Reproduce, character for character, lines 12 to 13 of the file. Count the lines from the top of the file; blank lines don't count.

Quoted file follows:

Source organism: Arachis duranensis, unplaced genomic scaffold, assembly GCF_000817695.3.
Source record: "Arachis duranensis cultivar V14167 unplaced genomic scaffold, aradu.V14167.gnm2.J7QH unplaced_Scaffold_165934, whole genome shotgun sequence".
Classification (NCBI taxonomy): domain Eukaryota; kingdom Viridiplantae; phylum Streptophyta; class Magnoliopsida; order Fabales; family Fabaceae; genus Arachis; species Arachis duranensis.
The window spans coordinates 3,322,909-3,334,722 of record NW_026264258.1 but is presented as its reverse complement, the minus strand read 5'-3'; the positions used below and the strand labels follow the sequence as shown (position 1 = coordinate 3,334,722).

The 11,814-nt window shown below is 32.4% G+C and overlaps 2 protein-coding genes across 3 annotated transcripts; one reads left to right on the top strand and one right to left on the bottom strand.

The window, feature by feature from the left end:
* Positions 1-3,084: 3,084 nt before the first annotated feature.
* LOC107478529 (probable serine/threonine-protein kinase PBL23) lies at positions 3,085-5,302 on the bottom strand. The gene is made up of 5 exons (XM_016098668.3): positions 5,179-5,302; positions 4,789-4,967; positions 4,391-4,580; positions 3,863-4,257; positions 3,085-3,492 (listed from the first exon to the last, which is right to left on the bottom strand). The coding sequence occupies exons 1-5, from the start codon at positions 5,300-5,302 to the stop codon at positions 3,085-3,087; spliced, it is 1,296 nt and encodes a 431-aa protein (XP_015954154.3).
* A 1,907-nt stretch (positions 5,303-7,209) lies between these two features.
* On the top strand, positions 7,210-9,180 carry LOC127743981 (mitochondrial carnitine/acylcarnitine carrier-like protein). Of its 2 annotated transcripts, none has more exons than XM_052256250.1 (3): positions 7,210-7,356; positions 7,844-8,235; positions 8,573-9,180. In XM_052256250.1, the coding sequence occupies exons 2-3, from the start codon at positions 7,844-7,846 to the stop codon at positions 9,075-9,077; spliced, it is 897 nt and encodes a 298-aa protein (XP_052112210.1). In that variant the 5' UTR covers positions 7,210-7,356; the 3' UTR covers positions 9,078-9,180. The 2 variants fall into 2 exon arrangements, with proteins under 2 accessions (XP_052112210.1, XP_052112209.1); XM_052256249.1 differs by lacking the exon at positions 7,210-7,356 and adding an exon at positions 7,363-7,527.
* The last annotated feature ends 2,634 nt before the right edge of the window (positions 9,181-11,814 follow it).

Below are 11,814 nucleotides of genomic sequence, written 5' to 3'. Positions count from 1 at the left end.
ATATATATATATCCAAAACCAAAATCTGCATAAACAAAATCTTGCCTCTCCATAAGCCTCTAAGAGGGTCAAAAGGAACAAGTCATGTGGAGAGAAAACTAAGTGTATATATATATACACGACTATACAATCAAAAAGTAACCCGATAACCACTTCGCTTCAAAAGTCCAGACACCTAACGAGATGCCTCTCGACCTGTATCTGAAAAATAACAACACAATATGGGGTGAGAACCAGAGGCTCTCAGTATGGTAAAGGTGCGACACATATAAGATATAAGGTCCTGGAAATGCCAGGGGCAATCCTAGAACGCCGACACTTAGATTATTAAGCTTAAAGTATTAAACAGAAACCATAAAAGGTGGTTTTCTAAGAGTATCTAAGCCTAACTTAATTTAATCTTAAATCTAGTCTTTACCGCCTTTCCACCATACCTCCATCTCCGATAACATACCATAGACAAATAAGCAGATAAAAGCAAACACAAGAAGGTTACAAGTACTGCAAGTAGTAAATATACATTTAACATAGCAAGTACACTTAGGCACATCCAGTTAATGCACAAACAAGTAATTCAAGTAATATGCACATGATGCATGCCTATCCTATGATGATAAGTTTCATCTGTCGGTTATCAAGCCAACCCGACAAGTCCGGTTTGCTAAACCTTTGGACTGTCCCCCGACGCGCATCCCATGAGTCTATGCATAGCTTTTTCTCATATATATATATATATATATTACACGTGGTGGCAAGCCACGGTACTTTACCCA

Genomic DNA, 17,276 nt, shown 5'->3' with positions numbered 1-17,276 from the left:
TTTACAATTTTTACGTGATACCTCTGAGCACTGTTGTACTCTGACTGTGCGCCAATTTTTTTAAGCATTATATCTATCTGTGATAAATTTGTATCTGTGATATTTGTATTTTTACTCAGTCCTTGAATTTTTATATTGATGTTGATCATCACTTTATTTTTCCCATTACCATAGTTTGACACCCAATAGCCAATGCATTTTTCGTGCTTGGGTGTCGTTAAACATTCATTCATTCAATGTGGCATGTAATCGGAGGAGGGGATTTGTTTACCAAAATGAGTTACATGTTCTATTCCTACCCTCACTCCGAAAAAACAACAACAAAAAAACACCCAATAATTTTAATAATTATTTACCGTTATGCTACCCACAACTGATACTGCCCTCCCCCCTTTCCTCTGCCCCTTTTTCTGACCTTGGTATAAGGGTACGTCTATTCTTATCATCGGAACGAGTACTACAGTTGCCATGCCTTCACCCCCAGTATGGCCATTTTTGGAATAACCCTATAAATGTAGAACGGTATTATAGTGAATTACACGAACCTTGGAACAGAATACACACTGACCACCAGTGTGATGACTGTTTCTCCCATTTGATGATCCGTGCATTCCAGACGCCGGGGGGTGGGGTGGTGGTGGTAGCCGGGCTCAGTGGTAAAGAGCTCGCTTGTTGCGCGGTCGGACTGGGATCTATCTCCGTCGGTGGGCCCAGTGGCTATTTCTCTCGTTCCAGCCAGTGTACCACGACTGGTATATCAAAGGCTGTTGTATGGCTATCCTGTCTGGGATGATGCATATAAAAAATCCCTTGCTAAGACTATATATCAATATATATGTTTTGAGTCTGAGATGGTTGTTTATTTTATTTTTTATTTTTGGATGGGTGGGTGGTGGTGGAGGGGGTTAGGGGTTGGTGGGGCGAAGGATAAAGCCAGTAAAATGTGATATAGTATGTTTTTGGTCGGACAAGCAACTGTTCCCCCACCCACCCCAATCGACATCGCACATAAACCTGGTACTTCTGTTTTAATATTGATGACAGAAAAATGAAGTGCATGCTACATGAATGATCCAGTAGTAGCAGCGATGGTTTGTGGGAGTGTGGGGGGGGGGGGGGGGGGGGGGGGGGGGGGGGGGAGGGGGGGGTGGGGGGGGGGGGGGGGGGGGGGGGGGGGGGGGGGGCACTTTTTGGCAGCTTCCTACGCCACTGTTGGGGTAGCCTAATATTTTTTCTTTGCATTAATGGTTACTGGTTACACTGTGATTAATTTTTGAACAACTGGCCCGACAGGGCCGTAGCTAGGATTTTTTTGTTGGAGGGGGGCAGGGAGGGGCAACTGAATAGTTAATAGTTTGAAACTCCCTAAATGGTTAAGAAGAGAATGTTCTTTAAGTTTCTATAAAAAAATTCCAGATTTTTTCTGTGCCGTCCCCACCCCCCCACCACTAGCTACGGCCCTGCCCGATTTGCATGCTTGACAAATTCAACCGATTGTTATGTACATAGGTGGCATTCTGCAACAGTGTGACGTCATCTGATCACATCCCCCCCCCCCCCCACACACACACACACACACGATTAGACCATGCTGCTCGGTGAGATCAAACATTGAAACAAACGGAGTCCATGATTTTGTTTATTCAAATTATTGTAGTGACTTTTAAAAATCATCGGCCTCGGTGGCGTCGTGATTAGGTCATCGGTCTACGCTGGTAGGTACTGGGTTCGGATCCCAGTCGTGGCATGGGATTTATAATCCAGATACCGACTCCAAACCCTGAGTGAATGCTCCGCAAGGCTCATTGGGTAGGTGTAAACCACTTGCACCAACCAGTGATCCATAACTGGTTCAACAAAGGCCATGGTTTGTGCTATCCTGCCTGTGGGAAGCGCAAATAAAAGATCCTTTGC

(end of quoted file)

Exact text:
Below are 11,814 nucleotides of genomic sequence, written 5' to 3'. Positions count from 1 at the left end.
ATATATATATATCCAAAACCAAAATCTGCATAAACAAAATCTTGCCTCTCCATAAGCCTCTAAGAGGGTCAAAAGGAACAAGTCATGTGGAGAGAAAACTAAGTGTATATATATATACACGACTATACAATCAAAAAGTAACCCGATAACCACTTCGCTTCAAAAGTCCAGACACCTAACGAGATGCCTCTCGACCTGTATCTGAAAAATAACAACACAATATGGGGTGAGAACCAGAGGCTCTCAGTATGGTAAAGGTGCGACACATATAAGATATAAGGTCCTGGAAATGCCAGGGGCAATCCTAGAACGCCGACACTTAGATTATTAAGCTTAAAGTATTAAACAGAAACCATAAAAGGTGGTTTTCTAAGAGTATCTAAGCCTAACTTAATTTAATCTTAAATCTAGTCTTTACCGCCTTTCCACCATACCTCCATCTCCGATAACATACCATAGACAAATAAGCAGATAAAAGCAAACACAAGAAGGTTACAAGTACTGCAAGTAGTAAATATACATTTAACATAGCAAGTACACTTAGGCACATCCAGTTAATGCACAAACAAGTAATTCAAGTAATATGCACATGATGCATGCCTATCCTATGATGATAAGTTTCATCTGTCGGTTATCAAGCCAACCCGACAAGTCCGGTTTGCTAAACCTTTGGACTGTCCCCCGACGCGCATCCCATGAGTCTATGCATAGCTTTTTCTCATATATATATATATATATATTACACGTGGTGGCAAGCCACGGTACTTTACCCA